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|Title:||Understanding the Concept of Successful Aging Using Data from the Canadian Study of Health and Aging|
|Department:||Health Research Methodology|
|Abstract:||<p>There is a lack of consensus on the definition and measurement of successful aging. The objectives of this thesis were: (1) to conduct a systematic scoping review of the literature to identify indicators of successful aging; (2) to understand the underlying latent constructs of indicators identified in objective 1 using data from the Canadian Study of Health and Aging (CSHA); and (3) to examine the split-half reliability and stability of the constructs identified in objective 2.</p> <p>Six databases (MEDLINE, EMBASE, PsychINFO, CINAHL, Sociological Abstracts, AgeLine) were searched for English language primary studies that included an operational definition of successful aging and were published between January 2000 and September 2010. Indicators were extracted from 63 studies and used to guide the selection of variables from the CSHA. Exploratory factor analysis and structural equation modelling were used to develop and evaluate a measurement model in 1,347 community-dwelling adults aged 75 to 102 from the CSHA. The reliability and stability of the model was assessed in an independent sample of 1,337 CSHA participants.</p> <p>A four-factor solution of Perceived Well-being, Physical Ability, General Health Status and Social Functioning constructs fit the data adequately. Evaluation of the model using an independent sample revealed comparable parameter estimates and fit statistics, therefore suggesting reliability and stability of the constructs.</p> <p>This thesis presents a unique contribution by suggesting and testing a theoretically meaningful four-factor model of successful aging in a large population-based sample. The findings contribute to our understanding of how indicators operate together to define successful aging in a cohort of Canadian seniors.</p>|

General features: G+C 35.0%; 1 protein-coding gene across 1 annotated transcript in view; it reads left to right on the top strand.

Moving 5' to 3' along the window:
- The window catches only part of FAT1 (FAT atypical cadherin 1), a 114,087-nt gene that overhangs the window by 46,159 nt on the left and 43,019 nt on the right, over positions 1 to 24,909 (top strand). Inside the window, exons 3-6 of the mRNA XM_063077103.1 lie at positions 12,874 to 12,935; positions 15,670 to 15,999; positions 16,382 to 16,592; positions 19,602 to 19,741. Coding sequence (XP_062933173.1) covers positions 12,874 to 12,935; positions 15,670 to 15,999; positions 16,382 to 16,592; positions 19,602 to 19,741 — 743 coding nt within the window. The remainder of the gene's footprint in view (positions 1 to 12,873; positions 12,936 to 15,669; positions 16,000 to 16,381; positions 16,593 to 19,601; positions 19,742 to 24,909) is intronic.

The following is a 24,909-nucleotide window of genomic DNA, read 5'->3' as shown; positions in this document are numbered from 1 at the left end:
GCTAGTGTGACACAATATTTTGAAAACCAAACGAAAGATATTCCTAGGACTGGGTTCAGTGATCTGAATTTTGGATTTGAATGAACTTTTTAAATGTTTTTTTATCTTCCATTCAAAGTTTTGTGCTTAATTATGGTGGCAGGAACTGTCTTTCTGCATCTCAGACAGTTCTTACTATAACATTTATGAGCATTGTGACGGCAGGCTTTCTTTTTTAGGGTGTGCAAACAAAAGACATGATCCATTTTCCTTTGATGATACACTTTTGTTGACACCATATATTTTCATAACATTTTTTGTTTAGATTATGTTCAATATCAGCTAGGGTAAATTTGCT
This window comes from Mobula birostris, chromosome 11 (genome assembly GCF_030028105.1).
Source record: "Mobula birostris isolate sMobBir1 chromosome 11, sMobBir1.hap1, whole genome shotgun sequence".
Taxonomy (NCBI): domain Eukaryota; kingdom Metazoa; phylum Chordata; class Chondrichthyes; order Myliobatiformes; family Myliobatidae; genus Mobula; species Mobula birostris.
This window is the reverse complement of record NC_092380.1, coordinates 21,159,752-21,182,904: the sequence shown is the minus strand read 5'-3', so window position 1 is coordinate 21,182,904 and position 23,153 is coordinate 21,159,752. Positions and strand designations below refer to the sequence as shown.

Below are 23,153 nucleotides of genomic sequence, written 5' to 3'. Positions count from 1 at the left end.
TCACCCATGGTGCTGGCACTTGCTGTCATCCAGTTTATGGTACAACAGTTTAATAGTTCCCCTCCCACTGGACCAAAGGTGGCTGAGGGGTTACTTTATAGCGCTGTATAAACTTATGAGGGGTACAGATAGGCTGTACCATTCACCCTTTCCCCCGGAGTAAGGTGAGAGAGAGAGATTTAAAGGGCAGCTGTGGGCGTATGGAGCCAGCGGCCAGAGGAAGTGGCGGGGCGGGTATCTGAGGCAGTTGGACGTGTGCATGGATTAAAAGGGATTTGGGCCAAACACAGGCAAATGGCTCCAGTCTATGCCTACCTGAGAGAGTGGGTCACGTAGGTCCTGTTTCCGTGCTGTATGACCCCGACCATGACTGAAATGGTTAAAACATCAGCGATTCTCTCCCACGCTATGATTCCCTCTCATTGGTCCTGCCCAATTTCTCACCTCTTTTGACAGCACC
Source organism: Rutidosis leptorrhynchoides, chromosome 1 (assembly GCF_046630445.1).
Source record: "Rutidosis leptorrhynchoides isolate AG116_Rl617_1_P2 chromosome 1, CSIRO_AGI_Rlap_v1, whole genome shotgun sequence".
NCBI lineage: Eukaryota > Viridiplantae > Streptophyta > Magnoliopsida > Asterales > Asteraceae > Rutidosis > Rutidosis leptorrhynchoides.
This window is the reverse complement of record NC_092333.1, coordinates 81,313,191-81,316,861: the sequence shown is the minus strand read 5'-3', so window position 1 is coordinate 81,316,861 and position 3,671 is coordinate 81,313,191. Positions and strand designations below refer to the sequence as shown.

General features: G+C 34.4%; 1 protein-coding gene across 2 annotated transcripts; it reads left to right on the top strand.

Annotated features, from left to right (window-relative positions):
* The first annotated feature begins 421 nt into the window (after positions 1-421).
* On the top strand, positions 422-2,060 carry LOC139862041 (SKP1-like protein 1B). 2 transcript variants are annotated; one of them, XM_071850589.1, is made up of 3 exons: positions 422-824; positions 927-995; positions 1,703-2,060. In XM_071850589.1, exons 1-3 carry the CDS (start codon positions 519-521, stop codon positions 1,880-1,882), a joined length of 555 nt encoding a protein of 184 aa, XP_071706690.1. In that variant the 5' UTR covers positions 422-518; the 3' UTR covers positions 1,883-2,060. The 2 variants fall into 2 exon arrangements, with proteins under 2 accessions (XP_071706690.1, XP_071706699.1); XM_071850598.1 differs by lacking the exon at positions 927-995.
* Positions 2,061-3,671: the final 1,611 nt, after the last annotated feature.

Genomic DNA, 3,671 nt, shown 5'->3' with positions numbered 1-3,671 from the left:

|Appears in Collections:||Open Access Dissertations and Theses|
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